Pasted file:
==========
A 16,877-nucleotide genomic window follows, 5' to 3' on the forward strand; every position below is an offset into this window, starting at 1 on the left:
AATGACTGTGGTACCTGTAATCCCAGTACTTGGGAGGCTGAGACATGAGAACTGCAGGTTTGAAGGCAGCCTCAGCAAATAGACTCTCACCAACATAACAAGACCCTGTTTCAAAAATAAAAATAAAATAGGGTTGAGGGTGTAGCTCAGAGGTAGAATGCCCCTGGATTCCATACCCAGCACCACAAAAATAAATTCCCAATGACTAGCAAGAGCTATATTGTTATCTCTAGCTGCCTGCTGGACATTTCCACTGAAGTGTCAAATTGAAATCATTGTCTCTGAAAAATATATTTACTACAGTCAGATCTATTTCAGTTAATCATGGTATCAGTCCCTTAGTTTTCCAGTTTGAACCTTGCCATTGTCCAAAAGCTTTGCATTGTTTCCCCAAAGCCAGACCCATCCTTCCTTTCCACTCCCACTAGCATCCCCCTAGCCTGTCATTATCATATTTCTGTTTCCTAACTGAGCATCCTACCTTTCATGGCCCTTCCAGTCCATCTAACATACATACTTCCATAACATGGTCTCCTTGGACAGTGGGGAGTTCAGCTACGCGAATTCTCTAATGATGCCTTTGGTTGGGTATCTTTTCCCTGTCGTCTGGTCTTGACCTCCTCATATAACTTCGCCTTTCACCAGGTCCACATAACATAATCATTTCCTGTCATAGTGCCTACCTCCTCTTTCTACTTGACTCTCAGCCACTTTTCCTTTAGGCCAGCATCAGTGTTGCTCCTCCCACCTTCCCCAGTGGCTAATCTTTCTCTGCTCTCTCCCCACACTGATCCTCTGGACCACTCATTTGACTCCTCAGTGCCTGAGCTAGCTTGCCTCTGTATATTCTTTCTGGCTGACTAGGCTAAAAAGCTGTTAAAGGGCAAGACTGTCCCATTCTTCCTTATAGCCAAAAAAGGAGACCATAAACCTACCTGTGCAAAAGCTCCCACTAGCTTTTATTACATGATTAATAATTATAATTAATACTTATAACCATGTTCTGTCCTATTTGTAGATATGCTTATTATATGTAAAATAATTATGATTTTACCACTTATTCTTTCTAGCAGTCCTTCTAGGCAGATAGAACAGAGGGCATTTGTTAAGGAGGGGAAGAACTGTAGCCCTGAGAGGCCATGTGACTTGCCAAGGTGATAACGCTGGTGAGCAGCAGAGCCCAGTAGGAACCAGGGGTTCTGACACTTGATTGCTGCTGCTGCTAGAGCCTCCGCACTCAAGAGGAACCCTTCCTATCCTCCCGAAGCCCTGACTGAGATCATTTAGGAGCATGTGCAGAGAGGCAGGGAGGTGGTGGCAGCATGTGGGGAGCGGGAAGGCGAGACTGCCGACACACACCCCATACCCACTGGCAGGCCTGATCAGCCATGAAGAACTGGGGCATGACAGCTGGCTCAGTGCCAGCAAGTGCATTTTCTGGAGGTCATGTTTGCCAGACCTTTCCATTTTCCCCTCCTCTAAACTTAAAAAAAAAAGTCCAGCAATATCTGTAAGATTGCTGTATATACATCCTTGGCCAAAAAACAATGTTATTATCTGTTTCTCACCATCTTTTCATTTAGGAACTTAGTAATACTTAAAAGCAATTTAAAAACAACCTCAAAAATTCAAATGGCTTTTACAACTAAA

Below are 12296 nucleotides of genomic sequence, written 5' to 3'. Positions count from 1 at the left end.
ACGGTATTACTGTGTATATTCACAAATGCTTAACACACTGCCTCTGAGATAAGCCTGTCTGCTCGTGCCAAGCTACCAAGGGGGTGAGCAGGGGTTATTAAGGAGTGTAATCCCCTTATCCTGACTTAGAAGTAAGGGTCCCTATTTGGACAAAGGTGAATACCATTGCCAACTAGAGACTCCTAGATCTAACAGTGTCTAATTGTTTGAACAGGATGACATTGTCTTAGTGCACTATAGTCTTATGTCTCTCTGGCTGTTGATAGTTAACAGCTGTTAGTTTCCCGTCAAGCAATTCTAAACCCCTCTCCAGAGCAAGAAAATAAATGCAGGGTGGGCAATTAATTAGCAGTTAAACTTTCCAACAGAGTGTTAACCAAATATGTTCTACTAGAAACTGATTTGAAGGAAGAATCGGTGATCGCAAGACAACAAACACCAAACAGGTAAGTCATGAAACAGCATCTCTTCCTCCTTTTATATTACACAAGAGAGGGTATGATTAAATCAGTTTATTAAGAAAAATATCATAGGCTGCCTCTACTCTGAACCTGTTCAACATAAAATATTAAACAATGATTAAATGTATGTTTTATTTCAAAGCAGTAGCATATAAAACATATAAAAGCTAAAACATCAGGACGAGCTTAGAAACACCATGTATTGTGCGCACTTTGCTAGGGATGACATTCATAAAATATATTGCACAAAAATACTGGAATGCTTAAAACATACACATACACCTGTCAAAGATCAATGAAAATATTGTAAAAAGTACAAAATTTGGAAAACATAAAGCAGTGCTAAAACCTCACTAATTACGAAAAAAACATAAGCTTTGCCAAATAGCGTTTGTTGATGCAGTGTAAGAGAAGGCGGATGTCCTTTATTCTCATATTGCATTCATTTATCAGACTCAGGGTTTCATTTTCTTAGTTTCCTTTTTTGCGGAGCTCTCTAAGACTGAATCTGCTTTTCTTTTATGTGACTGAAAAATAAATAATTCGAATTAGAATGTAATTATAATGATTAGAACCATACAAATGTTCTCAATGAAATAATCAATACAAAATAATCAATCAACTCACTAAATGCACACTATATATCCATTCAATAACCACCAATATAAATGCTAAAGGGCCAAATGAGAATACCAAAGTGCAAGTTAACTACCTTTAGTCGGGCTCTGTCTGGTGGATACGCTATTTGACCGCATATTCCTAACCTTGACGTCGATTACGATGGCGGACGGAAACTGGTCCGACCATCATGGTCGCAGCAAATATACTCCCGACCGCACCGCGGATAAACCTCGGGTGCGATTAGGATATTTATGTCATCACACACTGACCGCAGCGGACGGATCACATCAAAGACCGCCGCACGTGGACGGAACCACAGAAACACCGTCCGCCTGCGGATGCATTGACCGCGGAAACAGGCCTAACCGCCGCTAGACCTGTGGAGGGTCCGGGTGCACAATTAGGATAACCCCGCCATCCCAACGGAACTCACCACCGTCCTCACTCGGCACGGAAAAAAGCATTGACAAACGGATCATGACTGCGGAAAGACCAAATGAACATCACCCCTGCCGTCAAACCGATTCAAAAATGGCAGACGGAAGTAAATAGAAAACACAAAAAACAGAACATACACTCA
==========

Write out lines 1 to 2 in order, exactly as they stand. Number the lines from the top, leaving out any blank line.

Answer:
A 16,877-nucleotide genomic window follows, 5' to 3' on the forward strand; every position below is an offset into this window, starting at 1 on the left:
AATGACTGTGGTACCTGTAATCCCAGTACTTGGGAGGCTGAGACATGAGAACTGCAGGTTTGAAGGCAGCCTCAGCAAATAGACTCTCACCAACATAACAAGACCCTGTTTCAAAAATAAAAATAAAATAGGGTTGAGGGTGTAGCTCAGAGGTAGAATGCCCCTGGATTCCATACCCAGCACCACAAAAATAAATTCCCAATGACTAGCAAGAGCTATATTGTTATCTCTAGCTGCCTGCTGGACATTTCCACTGAAGTGTCAAATTGAAATCATTGTCTCTGAAAAATATATTTACTACAGTCAGATCTATTTCAGTTAATCATGGTATCAGTCCCTTAGTTTTCCAGTTTGAACCTTGCCATTGTCCAAAAGCTTTGCATTGTTTCCCCAAAGCCAGACCCATCCTTCCTTTCCACTCCCACTAGCATCCCCCTAGCCTGTCATTATCATATTTCTGTTTCCTAACTGAGCATCCTACCTTTCATGGCCCTTCCAGTCCATCTAACATACATACTTCCATAACATGGTCTCCTTGGACAGTGGGGAGTTCAGCTACGCGAATTCTCTAATGATGCCTTTGGTTGGGTATCTTTTCCCTGTCGTCTGGTCTTGACCTCCTCATATAACTTCGCCTTTCACCAGGTCCACATAACATAATCATTTCCTGTCATAGTGCCTACCTCCTCTTTCTACTTGACTCTCAGCCACTTTTCCTTTAGGCCAGCATCAGTGTTGCTCCTCCCACCTTCCCCAGTGGCTAATCTTTCTCTGCTCTCTCCCCACACTGATCCTCTGGACCACTCATTTGACTCCTCAGTGCCTGAGCTAGCTTGCCTCTGTATATTCTTTCTGGCTGACTAGGCTAAAAAGCTGTTAAAGGGCAAGACTGTCCCATTCTTCCTTATAGCCAAAAAAGGAGACCATAAACCTACCTGTGCAAAAGCTCCCACTAGCTTTTATTACATGATTAATAATTATAATTAATACTTATAACCATGTTCTGTCCTATTTGTAGATATGCTTATTATATGTAAAATAATTATGATTTTACCACTTATTCTTTCTAGCAGTCCTTCTAGGCAGATAGAACAGAGGGCATTTGTTAAGGAGGGGAAGAACTGTAGCCCTGAGAGGCCATGTGACTTGCCAAGGTGATAACGCTGGTGAGCAGCAGAGCCCAGTAGGAACCAGGGGTTCTGACACTTGATTGCTGCTGCTGCTAGAGCCTCCGCACTCAAGAGGAACCCTTCCTATCCTCCCGAAGCCCTGACTGAGATCATTTAGGAGCATGTGCAGAGAGGCAGGGAGGTGGTGGCAGCATGTGGGGAGCGGGAAGGCGAGACTGCCGACACACACCCCATACCCACTGGCAGGCCTGATCAGCCATGAAGAACTGGGGCATGACAGCTGGCTCAGTGCCAGCAAGTGCATTTTCTGGAGGTCATGTTTGCCAGACCTTTCCATTTTCCCCTCCTCTAAACTTAAAAAAAAAAGTCCAGCAATATCTGTAAGATTGCTGTATATACATCCTTGGCCAAAAAACAATGTTATTATCTGTTTCTCACCATCTTTTCATTTAGGAACTTAGTAATACTTAAAAGCAATTTAAAAACAACCTCAAAAATTCAAATGGCTTTTACAACTAAA